For the finale of the Loretta Lynn birthday concert in Nashville on Monday night, the majority of the all-star cast returned to the stage to sing “Coal Miner’s Daughter,” a motley crew of Tanya Tucker, Brandi Carlile and Dennis Quaid all gathered around the guest of honor. It was a tenuous moment, with the soon-to-be 87-year-old Lynn emphatically shaking off her sister Crystal Gayle’s overture for her to sing her signature song. “I don’t wanna,” Lynn said.
But then, at the start of the second verse, Lynn seized the moment. Chalk it up to muscle memory or some higher power, but the Country Music Hall of Fame member, who is still visibly recovering from a 2017 stroke, proceeded to deliver each line of her 1970 musical autobiography. The crowd in Nashville’s Bridgestone Arena ate it up, reaching fever pitch as she hit that crescendoing declaration: “Yeah, I’m proud to be a coal miner’s daughter.”
When the performance ended, Lynn was clearly exhausted, as if any energy reserve she had maintained throughout the nearly three-hour concert — which she watched surrounded by well-wishers from a chair at sidestage — had been depleted. Quaid, an inexplicable but ubiquitous presence on Monday night, stepped in to help escort her offstage.
If this proves to be Lynn’s last public performance, it was one that won’t be forgotten. Much like the bulk of the all-star celebration, a concert that boasted star turns by three Hall of Famers in George Strait, Alan Jackson and Garth Brooks; the debut of the Highwomen supergroup; and a wicked rock-god moment by Jack White, whose “Portland, Oregon” with Margo Price left many in the primarily old-school country crowd wondering what they had just witnessed.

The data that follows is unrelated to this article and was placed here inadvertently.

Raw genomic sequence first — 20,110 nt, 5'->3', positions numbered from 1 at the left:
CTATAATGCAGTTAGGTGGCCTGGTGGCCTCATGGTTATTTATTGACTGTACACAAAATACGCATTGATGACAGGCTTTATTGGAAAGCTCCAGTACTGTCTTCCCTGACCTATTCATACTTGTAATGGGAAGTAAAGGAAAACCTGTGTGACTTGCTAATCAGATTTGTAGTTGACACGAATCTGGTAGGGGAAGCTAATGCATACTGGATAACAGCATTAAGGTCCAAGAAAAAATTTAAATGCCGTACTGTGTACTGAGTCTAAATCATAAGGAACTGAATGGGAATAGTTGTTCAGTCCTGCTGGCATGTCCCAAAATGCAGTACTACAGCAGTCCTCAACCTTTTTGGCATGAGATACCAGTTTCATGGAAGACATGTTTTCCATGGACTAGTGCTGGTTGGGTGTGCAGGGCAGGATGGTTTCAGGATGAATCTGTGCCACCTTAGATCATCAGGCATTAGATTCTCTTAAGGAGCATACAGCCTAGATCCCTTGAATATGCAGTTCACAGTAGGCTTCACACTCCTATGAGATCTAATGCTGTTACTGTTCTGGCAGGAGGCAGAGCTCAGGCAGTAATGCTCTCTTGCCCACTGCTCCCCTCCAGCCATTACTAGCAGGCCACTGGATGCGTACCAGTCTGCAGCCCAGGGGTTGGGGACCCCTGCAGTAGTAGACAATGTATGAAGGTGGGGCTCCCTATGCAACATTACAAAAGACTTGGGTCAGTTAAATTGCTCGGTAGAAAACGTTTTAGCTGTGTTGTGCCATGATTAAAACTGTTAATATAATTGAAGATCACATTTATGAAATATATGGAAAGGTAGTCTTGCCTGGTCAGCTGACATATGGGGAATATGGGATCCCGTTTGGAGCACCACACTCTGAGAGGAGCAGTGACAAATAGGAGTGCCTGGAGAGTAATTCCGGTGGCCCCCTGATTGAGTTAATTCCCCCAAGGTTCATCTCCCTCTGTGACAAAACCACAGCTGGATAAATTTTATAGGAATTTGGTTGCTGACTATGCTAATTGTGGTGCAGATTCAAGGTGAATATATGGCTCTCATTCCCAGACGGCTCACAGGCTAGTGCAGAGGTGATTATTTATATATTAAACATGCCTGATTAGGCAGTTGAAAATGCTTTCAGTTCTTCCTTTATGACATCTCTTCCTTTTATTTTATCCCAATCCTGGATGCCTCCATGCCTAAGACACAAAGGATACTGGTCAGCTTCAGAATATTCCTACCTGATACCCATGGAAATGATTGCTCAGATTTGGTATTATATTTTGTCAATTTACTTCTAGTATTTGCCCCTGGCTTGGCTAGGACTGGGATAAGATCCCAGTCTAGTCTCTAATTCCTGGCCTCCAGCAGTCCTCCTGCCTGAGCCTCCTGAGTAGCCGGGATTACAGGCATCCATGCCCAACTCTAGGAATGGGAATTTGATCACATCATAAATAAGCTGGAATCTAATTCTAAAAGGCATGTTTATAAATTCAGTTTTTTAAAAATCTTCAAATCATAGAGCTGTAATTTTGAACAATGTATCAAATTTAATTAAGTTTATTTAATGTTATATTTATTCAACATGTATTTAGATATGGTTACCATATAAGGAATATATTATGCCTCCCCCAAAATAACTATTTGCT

The same can be said of Brandi Carlile’s performance of “She’s Got You,” which Lynn cut for her 1977 Patsy Cline tribute album. Arguably the stunner of the evening, Carlile’s delivery was pristine and impassioned, singing with an emotion that left her physically shaking. Regaining her composure, she introduced a pink-haired Tucker, whose upcoming album Carlile produced with Shooter Jennings, and accompanied her on piano for the new song “Give Me Flowers While I’m Living.” It was a sentiment shared by Lynn, who warmly accepted flowers at the culmination of the song from Price.
Tribute shows can often be lumbering beasts, overwhelming with too many artists, but this one excelled because of its agility and diversity, recruiting Americana songwriters like Carlile and Price alongside mainstream country stars like Keith Urban and Darius Rucker — with talent as the underlying theme. While some of the artists may not have a current hit on country radio, they represented the best of Nashville. Randy Houser’s haunting “Wouldn’t It Be Great” was flawless, Price’s rendering of “One’s on the Way” was especially personal (she’s eight months pregnant), and Kacey Musgraves’ “You Ain’t Woman Enough (To Take My Man)” displayed the versatility that has made her a Grammy favorite.
The night’s house band was equally star-studded. Led by Dave Cobb (who, playing a mean shaker, could step in for the English brothers in Willie Nelson’s Family Band), the group included guitar heroes Charlie Worsham and Leroy Powell, and pedal-steel great Paul Franklin. As a unit, they helped transform Cam’s underappreciated “Rated X” and Darius Rucker’s surprise interpretation of “The Pill” into roadhouse rave-ups, adding an extra dose of energy into an already spirited night.
But in the end it was the image of Lynn powering through “Coal Miner’s Daughter” that is most indelible. Her official birthday may not be until April 14th, but on Monday, she celebrated the pure strength of will.